Rumours that the Internet would witness a sustained and devastating cyber-attack by Islamic "cyber-terrorists" today have turned out to be completely baseless.
The non-story kicked off earlier this week when Kaspersky Labs execs referred to reports on unspecified Arab websites that Islamic hackers had declared 26 August as a day of "electronic jihad" against Israel. The comments were picked up in the Russian media, resulting in a number of alarmist articles on the supposed threat. "Terrorists will paralyse the Internet on 26 August," reported MosMews.
Vmyths editor Rob Rosenberger was quick to dismiss the reports as "baseless hysteria" pointing out that the latest prediction of cyber-apocalyse are nothing new. Previous "cyber-wars" have resulted in nothing beyond a few defaced websites. Rosenberger's predictions have been borne out by a notable absence of carnage of the information cyber-highway this morning.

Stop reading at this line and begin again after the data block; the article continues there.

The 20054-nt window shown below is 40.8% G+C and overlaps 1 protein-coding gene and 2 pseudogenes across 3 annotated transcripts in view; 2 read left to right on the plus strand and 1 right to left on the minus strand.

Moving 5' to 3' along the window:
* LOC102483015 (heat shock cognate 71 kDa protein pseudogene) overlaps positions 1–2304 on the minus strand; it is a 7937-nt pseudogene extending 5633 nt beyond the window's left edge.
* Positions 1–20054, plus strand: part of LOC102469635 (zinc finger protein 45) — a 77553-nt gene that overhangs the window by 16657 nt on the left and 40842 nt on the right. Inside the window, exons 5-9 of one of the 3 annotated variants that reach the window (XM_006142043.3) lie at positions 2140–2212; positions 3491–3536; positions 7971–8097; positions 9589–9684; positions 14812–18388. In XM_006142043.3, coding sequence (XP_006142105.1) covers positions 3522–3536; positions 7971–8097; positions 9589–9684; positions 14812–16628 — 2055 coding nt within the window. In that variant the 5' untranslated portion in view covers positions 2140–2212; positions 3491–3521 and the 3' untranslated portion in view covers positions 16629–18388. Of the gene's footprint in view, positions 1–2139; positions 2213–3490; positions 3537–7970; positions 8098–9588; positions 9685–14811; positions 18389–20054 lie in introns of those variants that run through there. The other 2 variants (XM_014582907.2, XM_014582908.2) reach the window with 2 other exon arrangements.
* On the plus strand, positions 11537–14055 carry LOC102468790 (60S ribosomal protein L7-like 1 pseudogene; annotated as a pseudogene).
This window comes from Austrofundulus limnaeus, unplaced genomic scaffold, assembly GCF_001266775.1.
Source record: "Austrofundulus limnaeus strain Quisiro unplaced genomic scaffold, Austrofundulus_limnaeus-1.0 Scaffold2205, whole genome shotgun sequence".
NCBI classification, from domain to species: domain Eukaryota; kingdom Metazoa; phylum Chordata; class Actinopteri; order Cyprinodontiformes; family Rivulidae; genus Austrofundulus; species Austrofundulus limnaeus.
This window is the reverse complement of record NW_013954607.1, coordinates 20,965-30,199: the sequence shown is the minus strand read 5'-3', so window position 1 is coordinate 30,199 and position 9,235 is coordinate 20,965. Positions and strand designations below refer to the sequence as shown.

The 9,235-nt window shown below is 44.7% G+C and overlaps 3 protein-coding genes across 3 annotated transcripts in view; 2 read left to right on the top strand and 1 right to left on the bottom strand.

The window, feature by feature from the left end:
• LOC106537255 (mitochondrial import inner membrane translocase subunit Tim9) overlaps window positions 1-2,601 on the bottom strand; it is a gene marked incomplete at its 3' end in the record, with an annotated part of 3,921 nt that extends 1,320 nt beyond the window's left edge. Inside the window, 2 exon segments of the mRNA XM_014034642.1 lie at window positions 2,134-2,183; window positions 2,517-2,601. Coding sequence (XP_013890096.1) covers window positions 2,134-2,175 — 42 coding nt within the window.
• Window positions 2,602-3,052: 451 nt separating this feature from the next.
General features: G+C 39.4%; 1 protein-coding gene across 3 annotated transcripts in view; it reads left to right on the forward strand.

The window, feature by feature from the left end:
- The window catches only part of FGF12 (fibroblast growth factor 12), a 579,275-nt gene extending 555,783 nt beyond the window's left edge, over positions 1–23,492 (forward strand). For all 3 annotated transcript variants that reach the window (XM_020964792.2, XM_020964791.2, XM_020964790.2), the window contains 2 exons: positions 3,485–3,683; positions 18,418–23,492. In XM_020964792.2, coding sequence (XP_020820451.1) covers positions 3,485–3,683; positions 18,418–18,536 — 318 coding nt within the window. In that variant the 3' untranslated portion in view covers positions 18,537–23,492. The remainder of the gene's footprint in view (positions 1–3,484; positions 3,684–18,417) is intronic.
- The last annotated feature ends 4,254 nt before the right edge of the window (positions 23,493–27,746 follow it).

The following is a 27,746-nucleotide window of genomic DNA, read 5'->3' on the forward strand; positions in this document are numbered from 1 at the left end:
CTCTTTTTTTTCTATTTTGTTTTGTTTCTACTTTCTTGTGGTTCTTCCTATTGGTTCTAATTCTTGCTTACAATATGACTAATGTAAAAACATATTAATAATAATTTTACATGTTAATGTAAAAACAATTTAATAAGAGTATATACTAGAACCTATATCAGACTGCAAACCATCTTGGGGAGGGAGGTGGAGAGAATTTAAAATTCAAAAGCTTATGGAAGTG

Meanwhile Kaspersky Labs is distancing itself from the story. It seems the Russian media put a sensationalist spin on off the cuff remarks by company founder Eugene Kaspersky.
In a statement, it said: "Kaspersky Labs do not believe that anything serious will occur [on 26 August], although obviously it will be prepared accordingly. However, Kaspersky Labs is concerned of the use of the term 'electronic jihad' for the first time, implying that Arab hackers are thinking about a more aggressive attack." ®
South Pole 'cyberterrorist' hack wasn't the first
Fed: Cyberterror fears missed real threat
Militants plan terror in chat rooms shocker
At least 100 countries building cyber weapons expert
Communists, Blofeld et al plan cyber Pearl Harbor for US
Sponsored: Ransomware has gone nuclear